When I first entered the fire service in 1998, it was all about eating huge. After all, you never knew when you were going to eat again…. at least that was our station’s philosophy in the California Department of Forestry and Fire Protection. Our BIG meal of the day was lunch: a huge tri-tip steak, mashed potatoes, some sort of starchy “other” side and a salad. The idea was to eat large portions to store up calories for the impending conflagrations. We usually did hike off some those calories in the late afternoons and evenings fighting wind-driven fires along the 101 corridor.
The problem was that I kept those same eating habits when I got hired in the municipal ranks and I got HUGE! I’ll even say I got disgustingly fat and unhealthy. I wasn’t carrying hundreds of feet of hose through the wildlands of California in 100-degree heat, 4-5 afternoons per week anymore. Instead I was running mostly medical calls. But I was eating as if I were going off to battle for weeks at a time without rations. Get a bunch of (mostly) men together and it becomes a cooking extravaganza: the best steaks, potatoes, sides of pasta, fried veggies, rice-a-roni, hamburger helper and then top it off with ice cream after dinner. It was literally like the cooking scenes from Goodfellas.
And why not? When most Americans thought “Firefighter”, they thought about a jowly, mustachioed, extra-large man that was capable of kicking in doors, lifting heavy things, and putting fires out with a roar. The trouble is that many of those guys were having heart attacks during or after such heroics.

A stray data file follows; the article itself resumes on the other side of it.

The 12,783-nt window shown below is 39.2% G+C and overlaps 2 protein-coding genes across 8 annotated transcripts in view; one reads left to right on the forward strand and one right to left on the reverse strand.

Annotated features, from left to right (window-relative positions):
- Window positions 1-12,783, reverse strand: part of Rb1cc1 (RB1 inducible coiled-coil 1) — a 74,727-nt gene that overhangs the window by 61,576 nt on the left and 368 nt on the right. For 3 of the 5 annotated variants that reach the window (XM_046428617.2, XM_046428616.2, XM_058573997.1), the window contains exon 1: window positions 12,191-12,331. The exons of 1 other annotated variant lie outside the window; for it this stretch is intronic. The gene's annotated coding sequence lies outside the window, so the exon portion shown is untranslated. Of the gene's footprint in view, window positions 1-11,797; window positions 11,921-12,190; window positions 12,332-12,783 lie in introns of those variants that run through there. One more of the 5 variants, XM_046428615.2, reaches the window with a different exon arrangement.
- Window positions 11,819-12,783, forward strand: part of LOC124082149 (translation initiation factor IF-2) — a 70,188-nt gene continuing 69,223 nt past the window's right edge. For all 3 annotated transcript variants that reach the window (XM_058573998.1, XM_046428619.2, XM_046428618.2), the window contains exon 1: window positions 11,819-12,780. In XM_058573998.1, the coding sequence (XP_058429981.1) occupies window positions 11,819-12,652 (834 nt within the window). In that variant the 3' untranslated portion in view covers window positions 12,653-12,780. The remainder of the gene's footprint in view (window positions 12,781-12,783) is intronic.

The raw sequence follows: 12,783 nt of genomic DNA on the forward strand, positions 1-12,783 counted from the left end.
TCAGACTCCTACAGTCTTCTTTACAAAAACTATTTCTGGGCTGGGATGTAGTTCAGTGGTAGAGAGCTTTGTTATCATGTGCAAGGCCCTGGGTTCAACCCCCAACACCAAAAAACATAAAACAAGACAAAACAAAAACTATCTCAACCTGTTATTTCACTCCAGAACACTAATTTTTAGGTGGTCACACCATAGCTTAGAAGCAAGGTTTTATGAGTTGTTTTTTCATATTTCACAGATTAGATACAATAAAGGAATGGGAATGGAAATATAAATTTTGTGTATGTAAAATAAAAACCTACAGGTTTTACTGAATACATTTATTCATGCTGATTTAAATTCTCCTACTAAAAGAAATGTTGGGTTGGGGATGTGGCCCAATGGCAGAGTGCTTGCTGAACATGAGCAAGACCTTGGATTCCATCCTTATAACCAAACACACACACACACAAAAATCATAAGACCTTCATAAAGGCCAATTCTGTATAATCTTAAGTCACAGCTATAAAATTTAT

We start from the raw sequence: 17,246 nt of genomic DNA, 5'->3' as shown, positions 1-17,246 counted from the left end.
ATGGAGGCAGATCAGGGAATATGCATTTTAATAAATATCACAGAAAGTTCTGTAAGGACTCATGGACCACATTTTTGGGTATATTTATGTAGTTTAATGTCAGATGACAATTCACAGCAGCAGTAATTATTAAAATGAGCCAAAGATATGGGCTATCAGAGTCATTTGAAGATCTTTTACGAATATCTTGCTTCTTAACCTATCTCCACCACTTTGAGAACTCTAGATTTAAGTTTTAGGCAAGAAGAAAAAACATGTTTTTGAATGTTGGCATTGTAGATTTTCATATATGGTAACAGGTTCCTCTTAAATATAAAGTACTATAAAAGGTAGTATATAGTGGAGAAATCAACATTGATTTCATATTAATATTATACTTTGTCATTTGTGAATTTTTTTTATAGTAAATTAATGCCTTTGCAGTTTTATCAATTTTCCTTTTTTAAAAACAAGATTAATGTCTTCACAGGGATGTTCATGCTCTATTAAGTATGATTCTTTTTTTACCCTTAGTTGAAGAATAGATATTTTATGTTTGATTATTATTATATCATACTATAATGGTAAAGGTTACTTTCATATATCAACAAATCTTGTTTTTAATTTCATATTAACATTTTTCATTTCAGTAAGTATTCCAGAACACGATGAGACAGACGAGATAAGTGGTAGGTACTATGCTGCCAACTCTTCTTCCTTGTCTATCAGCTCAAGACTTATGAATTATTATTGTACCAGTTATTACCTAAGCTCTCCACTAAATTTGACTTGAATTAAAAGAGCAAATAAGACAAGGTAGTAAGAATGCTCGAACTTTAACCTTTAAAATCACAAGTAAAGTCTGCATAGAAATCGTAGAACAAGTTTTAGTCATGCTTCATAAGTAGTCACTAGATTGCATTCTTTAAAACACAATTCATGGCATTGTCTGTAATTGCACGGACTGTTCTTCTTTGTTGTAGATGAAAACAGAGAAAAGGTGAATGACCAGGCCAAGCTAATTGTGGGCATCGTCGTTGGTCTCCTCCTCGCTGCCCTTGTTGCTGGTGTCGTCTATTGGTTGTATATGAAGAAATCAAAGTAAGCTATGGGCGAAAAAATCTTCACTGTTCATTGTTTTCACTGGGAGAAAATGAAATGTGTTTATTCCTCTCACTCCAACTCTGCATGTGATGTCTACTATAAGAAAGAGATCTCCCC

At Tablet Command, we’re trying to directly reduce the 30-40 lives lost due to lack of communication, inadequate tracking, and incomplete information during emergencies. The other 40-50 firefighters’ lives lost each are due, in large part, to cardiac related events on and off the emergency ground. We’re working on technology to reduce that number too but in the meantime, thanks to organizations like the National Fallen Firefighters Foundation, Everyone Goes Home, and Dr. Denise Smith we are become highly aware that sudden cardiac arrest is a big problem in the fire service.
The good news is that we can take important steps to reduce these instances. When it comes to fitness and eating, a sea change is at work in the fire service. I did a double take at one of my fellow firefighters this week when I saw him. He’s lost almost 60lbs in the past year and looks great! He’s not the only one. Our members are becoming more specific with their workout routines and pushing themselves to optimum levels of cardiovascular fitness. The eating has dramatically shifted too. Smaller portions, smart calories, LOTS of VEGGIES, less red meat less often, quinoa instead of pasta… I could go on and on.
The results of these healthy changes have been a leaner, stronger, healthier, workforce that has a better chance of living longer with less injury and illness. Now isn’t this the type of public servant you want showing up at your worst hour?
I want to give a special shout out for folks like Rip Esselstyn at the Austin TX Fire Department who wrote the “Engine 2 Diet” that takes the stigma away from eating vegan. Thanks also to films like “Forks Over Knives”, “Fat Sick and Nearly Dead”, and “Food Inc”.